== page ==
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Reading: W. H. Thompson, Sixty Minutes with Winston Churchill, London: Christopher Johnson, a Review
A poignant Canadian reading
Reading: W. H. Thompson, Sixty Minutes with Winston Churchill, London: Christopher Johnson, 1953; reprinted 1961, [No ISBN number] p.p. 92
I have in my possession an autographed copy of this book — somewhat of a collector’s item — about Sir Winston Churchill, written by W. H. Thompson, formerly a Detective Inspector for several years in charge of Churchill’s security at the height of World War Two. Its stye is anecdotal, but, for all the attempts at lightheartedness on the part of the writer, some of the central events and considerations described can have the effect of weighing thoughtfully on the reader.
From a Canadian perspective, athough Canada is not central to the book's focus, the repeated references to Canada and Canadians bring out various poignant reflections.
It is only natural that the relationship between Churchill and William Lyon Mackenzie King, whose respective periods of Prime Ministerial office coincided throughout most of the years of World War Two, would be pivotal in so many ways. It is only to be expected that 'fly on the wall' reminiscences of the nature of Thompson's book would produce some interesting episodes between the two leaders and in relation to the Canadian contribution to the Allied war effort.
During the preparations for the Normandy Landings, Churchill and Mackenzie King visited Hastings, on the English Channel, on May 12, 1944 and Thompson records a discussion with the mayor of Hastings, who indicated that the coast of occupied France was only 60 miles away (1). British, American, Canadian and other Allied forces were to land in France just a few weeks later. I am reminded of accounts of the introduction of Conscription in Canada in World War One, when the British government, working in proximity to a Continent from which the booming sound of enormous, German guns could be heard at the Palace of Westminster, pressurized Prime Minister Robert Borden to introduce the measure with little realization of the effect this would have upon the internal dynamics of Canada. (Interestingly, as Churchill and Mackenzie King reviewed preparations for D-Day, Canada's substantial contribution was still within the context of volunteer forces, although this was also to change within a few months.)
It was the presence of Winston Churchill in Ottawa that marked some of the highly memorable moments of World War Two. The tragedy of the fall of Singapore in early 1942 was emphasized by record of a speech which Churchill had made in Ottawa to a press conference (2), at which he had suggested that Singapore was supposedly impregnable. Thompson goes on to record his impression that the fall of Singapore seemed to have been among the most traumatic events to have affected Churchill in the course of the war.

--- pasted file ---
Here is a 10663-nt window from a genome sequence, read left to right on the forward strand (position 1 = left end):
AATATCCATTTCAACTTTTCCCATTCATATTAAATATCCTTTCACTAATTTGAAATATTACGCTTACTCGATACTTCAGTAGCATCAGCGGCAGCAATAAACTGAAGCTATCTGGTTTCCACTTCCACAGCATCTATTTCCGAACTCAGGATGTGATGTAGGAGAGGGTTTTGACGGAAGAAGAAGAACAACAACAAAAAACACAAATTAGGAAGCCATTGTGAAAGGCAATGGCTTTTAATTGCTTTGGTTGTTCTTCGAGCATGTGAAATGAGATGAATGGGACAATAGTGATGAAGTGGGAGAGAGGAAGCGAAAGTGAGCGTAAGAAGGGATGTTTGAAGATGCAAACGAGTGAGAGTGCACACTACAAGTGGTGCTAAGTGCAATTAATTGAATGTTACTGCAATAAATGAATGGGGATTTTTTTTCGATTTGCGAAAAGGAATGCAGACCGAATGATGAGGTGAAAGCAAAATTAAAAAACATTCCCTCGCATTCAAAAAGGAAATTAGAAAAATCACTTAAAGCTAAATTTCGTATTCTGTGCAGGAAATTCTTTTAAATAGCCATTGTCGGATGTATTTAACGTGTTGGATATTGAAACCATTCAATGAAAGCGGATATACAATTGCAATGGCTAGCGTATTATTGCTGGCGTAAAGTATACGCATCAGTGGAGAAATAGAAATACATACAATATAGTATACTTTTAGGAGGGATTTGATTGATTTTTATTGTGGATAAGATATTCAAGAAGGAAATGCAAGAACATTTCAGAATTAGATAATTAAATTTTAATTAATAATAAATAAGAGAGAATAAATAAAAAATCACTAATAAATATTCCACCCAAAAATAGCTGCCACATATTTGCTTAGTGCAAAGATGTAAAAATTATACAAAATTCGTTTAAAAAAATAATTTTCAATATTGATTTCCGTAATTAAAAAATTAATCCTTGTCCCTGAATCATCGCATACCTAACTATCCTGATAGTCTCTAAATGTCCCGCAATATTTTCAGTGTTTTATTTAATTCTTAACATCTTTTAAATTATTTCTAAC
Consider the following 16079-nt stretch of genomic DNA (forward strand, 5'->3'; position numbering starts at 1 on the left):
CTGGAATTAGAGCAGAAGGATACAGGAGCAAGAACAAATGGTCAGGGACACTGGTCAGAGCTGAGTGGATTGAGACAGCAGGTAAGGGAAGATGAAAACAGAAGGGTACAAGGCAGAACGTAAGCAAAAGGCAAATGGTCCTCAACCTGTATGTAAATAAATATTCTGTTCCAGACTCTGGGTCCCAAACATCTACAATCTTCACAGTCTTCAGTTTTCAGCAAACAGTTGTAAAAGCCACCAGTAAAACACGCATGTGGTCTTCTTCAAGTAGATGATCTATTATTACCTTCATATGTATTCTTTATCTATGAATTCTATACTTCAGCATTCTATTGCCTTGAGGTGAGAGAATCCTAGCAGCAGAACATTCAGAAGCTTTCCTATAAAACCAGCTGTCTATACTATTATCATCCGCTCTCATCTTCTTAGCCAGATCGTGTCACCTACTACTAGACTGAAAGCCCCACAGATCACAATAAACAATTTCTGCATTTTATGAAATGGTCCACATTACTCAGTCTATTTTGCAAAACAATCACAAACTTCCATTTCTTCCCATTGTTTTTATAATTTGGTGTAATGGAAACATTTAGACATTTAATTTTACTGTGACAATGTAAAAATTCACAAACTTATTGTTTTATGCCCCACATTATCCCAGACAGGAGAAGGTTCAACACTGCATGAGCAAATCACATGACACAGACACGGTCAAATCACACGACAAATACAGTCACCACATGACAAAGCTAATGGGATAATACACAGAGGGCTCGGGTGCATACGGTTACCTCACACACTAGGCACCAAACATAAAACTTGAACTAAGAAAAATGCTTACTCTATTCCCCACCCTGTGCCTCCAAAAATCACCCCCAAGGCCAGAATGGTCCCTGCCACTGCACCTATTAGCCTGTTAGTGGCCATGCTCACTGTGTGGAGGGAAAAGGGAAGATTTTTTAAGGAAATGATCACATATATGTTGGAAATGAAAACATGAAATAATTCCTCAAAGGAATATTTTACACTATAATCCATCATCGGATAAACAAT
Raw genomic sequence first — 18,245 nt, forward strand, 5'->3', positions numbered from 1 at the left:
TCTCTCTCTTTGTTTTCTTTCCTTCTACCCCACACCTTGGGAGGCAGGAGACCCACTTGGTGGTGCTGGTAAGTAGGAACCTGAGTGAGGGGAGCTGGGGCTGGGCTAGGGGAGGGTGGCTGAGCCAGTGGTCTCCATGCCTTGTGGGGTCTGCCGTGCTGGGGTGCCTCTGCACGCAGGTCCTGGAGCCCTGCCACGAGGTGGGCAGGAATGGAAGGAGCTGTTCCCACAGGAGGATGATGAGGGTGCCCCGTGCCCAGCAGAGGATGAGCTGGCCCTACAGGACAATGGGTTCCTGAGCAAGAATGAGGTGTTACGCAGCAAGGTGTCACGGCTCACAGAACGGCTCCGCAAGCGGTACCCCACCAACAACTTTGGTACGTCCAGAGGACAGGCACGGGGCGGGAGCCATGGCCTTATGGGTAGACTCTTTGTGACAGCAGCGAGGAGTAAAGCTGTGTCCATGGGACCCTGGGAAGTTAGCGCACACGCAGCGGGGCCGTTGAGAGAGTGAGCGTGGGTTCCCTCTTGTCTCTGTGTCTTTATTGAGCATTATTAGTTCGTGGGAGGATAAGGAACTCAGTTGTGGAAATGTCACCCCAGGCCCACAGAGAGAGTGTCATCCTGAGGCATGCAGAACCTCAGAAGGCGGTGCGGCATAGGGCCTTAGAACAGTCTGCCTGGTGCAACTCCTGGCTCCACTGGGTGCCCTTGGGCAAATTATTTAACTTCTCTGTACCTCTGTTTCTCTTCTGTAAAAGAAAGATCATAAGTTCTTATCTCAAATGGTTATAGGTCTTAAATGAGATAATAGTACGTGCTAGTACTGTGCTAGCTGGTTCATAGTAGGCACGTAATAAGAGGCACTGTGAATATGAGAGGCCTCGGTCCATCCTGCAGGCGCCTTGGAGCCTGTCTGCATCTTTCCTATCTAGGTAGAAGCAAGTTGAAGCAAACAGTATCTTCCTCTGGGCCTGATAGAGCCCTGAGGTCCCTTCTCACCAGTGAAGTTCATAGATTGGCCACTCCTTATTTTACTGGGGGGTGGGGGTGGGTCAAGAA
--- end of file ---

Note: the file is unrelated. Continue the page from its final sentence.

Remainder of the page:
The Canadian House of Commons was also the venue, witnessed by Thompson, when Churchill made one of his most memorable speeches of the war in late 1941. Speaking of the fall of France the previous year, Churchill told the Commons of the former French government's view that the neck of of England would be 'wrung like a chicken'. 'Some chicken! some neck!' he went on to say (3).
The influential Quebec Conference of 1943, which planned the Normandy Landings, delegations to which were led by Churchill, Roosevelt and Mackenzie King, was the occasion of another poignant memory by Thompson. Accompanying the British party was Brigadier Orde Wingate, highly regarded by Winston Churchill; news of Wingate's death a few weeks later was regarded by Churchill as a very great blow (4).
One episode to which Thompson refers, while not referring directly to Canadian events, possibly sheds light on differing cabinet cultures between Great Britain in World War Two and contemporary Canada. In 1939 Thompson was protecting Churchill who was then First Lord of the Admiralty in Neville Chamberlain's War Cabinet. He relates an event when he, along with one of Churchill's secretaries Mary Shearburn (whom intriguingly he later married), managed to loose confidential government papers at a railroad station during a trip to Cerne Abbas (5). In hindsight, somewhat amusingly, though then a serious matter in time of war, Thompson proceded to try to absolve Mary Shearburn from responsibility over the matter, while the latter also took the same stance over Thompson's responsibility. The papers were in due course retrieved from the station master who assumed that his hasty passengers would want the papers back. In turn, Mr Chamberlain was not recorded as having called into question Churchill's management of his own office.
In 2008, however, a strikingly similar event occurred in Canada when Maxime Bernier, Minister of Foreign Affairs in Prime Minister Stephen Harper's cabinet, managed to lose confidential government papers at the home of his former significant other Julie Couillard. The media proceeded to investigate and publish details of Julie Couillard's own former significant others and in due course Prime Minister Harper proved to be far less indulgent toward his hapless minister, firing him over the episode.
One may reflect also that, if Chamberlain had in fact fired Churchill for his office's serious lapse in 1939, it is possible that some months later it would have been less likely that Churchill would have been summoned to Buckingham Palace to form a government.
Not lacking in force and significance are many other memories and anecdotes recorded by Thompson in this short book.
April 26, 2013
(1) W. H. Thompson, p. 81.
(2) Thompson, p. 64
(3) Thompson, p. 61
(4) Thompson, p. 78
(5) Thompson, p. 39
MJFenn is an independent writer based in Ontario, Canada.
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